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A Congregation of the Regent House was held. Before the Congregation the Vice-Chancellor delivered the following address to the Regent House:
No custom is more important than to recognize the service of others, not as mere habit but as a measure of its importance, and so - as last year - I begin my remarks by acknowledging and celebrating the service rendered to this collegiate University.
Last year I recounted that over 600 of our colleagues have served this place for 25 years or more, and that their service alone totals more than 19,000 years. This year, I attended a reception in July for those reaching their quarter-century of service, who between them have added another 700 years to that total. Cambridge is fortunate to inspire such loyalty from skilled staff.
Those retiring this year deserve an appreciation too. Among the Heads of House, Professor Brian Johnson retired yesterday as Master of Fitzwilliam College and Mr Neil McKendrick as Master of Gonville and Caius College. I am grateful to them both for their wisdom and good fellowship. The University has particular cause to thank Professor Johnson and his colleagues on the CamSIS project for steering that venture through its earliest stages to a brilliant launch. Mr McKendrick's almost 50 years of uninterrupted service to the University and his College leave a legacy of which we are all deeply appreciative.
I also pay tribute to the distinguished service of Professor Sir Keith Peters, Regius Professor of Physic and Chair of the Clinical School. His tenure has seen an astonishing increase in research activity at the Addenbrooke's site, and the transformation of the site itself.
With sadness and respect, we commemorate nine members of staff who have died in the course of the year:
Dr Susan N. Benson
Ms Anna-Maria Bergh
Mr Andrew N. Coates
Mr Ian D. Gardner
Mr Robert M. George
Mrs Margaret S. Page
Mr John H. Palmer
Dr Andrew K. Trull
Mr Mark A. Wilson
Their loss will be keenly felt, even as their service will endure.
In the remainder of my remarks. I want to talk about the relationship between society and universities, and the relationship between Government and Cambridge University in particular.
In the run-up to the vote on the Higher Education Bill last year, the public debate was waged primarily as a conflict between two propositions: on the one hand, that charging higher fees is a reasonable way of providing new and much-needed funding to universities and, on the other, that higher fees would deter qualified students from poorer backgrounds from applying to university. Alongside this debate, a deeper but less fully articulated argument rumbled on about the proper role of Government in Higher Education. The debate about the impact of higher fees will be settled by the evidence after the Higher Education Act takes effect in 2006. The deeper argument remains open.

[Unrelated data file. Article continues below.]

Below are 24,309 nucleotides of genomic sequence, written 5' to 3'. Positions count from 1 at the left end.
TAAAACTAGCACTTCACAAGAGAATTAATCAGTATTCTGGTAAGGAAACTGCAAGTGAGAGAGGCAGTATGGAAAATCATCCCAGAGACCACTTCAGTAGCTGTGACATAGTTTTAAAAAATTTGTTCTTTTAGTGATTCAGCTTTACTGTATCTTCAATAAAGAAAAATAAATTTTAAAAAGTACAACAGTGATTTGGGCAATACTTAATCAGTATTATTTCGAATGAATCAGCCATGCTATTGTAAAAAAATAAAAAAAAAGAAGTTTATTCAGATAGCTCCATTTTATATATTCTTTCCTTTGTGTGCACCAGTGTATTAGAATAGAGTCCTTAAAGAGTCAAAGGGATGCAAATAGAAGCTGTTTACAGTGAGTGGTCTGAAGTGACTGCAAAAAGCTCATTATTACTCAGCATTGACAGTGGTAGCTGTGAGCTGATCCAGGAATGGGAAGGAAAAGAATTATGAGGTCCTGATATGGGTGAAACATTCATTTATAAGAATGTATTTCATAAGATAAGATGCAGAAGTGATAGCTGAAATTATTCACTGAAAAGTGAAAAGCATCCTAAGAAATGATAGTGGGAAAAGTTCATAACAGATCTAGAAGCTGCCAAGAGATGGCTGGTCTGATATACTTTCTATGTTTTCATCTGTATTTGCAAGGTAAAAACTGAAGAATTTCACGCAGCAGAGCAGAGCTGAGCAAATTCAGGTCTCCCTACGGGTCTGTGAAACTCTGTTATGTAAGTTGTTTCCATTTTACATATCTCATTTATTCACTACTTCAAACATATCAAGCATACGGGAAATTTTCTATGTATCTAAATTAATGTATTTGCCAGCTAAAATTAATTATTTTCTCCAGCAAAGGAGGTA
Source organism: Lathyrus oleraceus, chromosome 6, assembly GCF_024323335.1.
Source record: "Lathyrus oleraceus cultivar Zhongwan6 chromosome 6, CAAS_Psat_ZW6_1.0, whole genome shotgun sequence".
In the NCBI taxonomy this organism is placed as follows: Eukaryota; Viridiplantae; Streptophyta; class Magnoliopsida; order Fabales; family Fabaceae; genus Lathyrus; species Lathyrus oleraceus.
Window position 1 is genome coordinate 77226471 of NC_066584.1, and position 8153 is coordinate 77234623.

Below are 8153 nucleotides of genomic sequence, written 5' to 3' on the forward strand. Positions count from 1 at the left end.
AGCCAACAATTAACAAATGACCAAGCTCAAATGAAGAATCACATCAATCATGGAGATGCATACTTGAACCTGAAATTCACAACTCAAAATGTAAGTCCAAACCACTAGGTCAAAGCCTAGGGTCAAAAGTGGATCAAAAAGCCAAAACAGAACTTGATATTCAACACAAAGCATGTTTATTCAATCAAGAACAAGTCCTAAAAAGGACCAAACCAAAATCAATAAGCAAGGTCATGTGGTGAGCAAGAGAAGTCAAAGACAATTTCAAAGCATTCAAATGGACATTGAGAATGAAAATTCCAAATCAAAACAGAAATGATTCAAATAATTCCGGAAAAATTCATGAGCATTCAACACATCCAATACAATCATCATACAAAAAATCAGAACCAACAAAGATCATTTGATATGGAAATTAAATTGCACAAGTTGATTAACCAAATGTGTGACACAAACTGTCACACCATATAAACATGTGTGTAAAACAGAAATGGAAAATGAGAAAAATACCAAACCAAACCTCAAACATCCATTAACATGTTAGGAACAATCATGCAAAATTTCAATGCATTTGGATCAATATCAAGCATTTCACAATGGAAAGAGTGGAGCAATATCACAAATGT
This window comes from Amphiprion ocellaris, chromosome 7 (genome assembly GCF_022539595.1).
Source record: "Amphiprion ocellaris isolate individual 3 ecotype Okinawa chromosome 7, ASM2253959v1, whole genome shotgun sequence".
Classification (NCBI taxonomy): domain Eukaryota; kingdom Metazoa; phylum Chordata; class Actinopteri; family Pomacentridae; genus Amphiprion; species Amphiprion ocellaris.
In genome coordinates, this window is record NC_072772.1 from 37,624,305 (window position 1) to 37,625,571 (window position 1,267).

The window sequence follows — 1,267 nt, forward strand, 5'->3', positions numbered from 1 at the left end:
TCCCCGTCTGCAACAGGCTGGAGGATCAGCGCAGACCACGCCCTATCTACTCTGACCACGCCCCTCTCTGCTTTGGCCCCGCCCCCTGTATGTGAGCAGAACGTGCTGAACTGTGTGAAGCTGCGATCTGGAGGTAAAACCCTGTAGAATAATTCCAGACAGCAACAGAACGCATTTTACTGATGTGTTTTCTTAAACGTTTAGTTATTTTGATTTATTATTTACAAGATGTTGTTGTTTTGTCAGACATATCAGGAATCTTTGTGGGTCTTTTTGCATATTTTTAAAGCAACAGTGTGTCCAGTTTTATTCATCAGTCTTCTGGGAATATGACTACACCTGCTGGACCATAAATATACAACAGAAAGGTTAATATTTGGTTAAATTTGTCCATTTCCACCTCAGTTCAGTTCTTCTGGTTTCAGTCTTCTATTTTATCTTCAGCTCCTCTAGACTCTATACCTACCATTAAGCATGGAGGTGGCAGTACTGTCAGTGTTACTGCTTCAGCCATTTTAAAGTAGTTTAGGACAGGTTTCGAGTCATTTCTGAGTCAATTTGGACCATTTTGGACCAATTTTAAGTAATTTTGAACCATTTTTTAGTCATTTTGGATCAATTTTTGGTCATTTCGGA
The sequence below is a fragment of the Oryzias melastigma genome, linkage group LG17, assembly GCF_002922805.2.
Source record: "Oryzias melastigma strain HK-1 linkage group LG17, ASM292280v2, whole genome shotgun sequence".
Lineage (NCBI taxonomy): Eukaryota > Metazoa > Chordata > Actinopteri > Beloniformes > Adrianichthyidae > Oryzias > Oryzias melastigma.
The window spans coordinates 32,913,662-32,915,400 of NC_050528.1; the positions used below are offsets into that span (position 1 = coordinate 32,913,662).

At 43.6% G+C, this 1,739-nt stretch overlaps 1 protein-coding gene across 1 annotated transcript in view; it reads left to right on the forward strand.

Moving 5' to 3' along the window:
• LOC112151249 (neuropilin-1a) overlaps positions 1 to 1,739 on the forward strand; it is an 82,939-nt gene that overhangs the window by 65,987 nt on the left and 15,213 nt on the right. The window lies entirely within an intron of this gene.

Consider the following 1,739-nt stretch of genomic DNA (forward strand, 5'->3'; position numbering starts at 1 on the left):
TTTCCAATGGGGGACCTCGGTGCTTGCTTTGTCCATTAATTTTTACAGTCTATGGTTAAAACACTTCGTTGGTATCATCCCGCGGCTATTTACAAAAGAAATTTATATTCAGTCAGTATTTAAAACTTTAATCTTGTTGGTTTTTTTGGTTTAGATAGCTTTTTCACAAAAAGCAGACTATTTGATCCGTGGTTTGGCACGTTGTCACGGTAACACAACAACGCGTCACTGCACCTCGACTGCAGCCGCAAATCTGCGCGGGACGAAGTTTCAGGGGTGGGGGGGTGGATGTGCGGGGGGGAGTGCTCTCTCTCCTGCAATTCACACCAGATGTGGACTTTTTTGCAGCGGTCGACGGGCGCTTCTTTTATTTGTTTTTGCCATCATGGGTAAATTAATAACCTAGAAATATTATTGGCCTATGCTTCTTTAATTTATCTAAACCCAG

One set of voices in this argument calls for Cambridge to raise many billions of pounds so that we may show the door to Government. This is often referred to as 'privatizing' the University, ignoring the fact that Cambridge is already a set of self-governing charitable corporations. More important, such exhortations duck what is in my view the essential issue, the proper relationship of the University to institutions and individuals beyond itself, including many agencies of Government.
Like all universities, Cambridge cherishes freedom of thought and expression and gives this freedom pre-eminence among its core values.1
Like all universities, Cambridge receives financial support from society. The freedom we are granted and the support we receive bring with them obligations to society, squarely recognized in the University's mission statement, which begins: 'The mission of the University of Cambridge is to contribute to society '.
A certain tension is inevitable between society's expectations and universities' need for freedom and financial support. I believe that managing this tension better depends first on developing a greater, shared understanding of the relationship between universities and society, and of the role of finance in mediating that relationship. From this understanding, ideas about practical ways of improving things flow readily.
At Cambridge, we must be explicit and clear about our societal obligations, and honour them even as we use our freedom to provide the quality of education and research that keeps us among the foremost universities in the world. Financially, we must broaden and deepen the range of our funding sources and avoid heavy dependence on any one source. Government should surely be amongst these sources, administering public funds on behalf of society collectively. But the terms of our relationship with Government must change, rapidly, for Cambridge to remain in the ranks of the very best.
This morning I will develop these ideas, with John Henry Newman's celebrated lectures my starting point.
In the series of lectures Newman delivered in Dublin in 1854,2 he defined values, or 'intellectual virtues'. These values remain at the very heart of universities to this day: free speech and free inquiry, and intellectual honesty. To these values Newman linked the moral obligation to convey the results of research to others. This obligation both demands and explains the unity of research, teaching, publication, and other ways of transferring knowledge to the wider world.3 It is the ground on which we still stand, and reminds us that knowledge transfer is not an invention of the 1990s. Universities have always existed to serve society, from their special position of honest independence.
Given the continuing resonance of some elements of Newman's lectures, it is perhaps ironic that they were intended to defend the importance of church doctrine in university education. Newman argued simultaneously and paradoxically, from a modern perspective, for freedom of inquiry and the absolute necessity of bending to the sovereignty of the Church. The man who laid the foundations for the core values of the modern university could still write: 'the Church has a sovereign authority, and, when she speaks ex cathedra, must be obeyed'.4 His writings are a useful reminder that conflict and concern about the controlling influence of bodies external to the university are not new. There is no single voice so compelling and simultaneously conflicted as Newman's addressing the issue today. Blatant religious assault on free inquiry in universities and schools is a fact of life, however, in many parts of the world.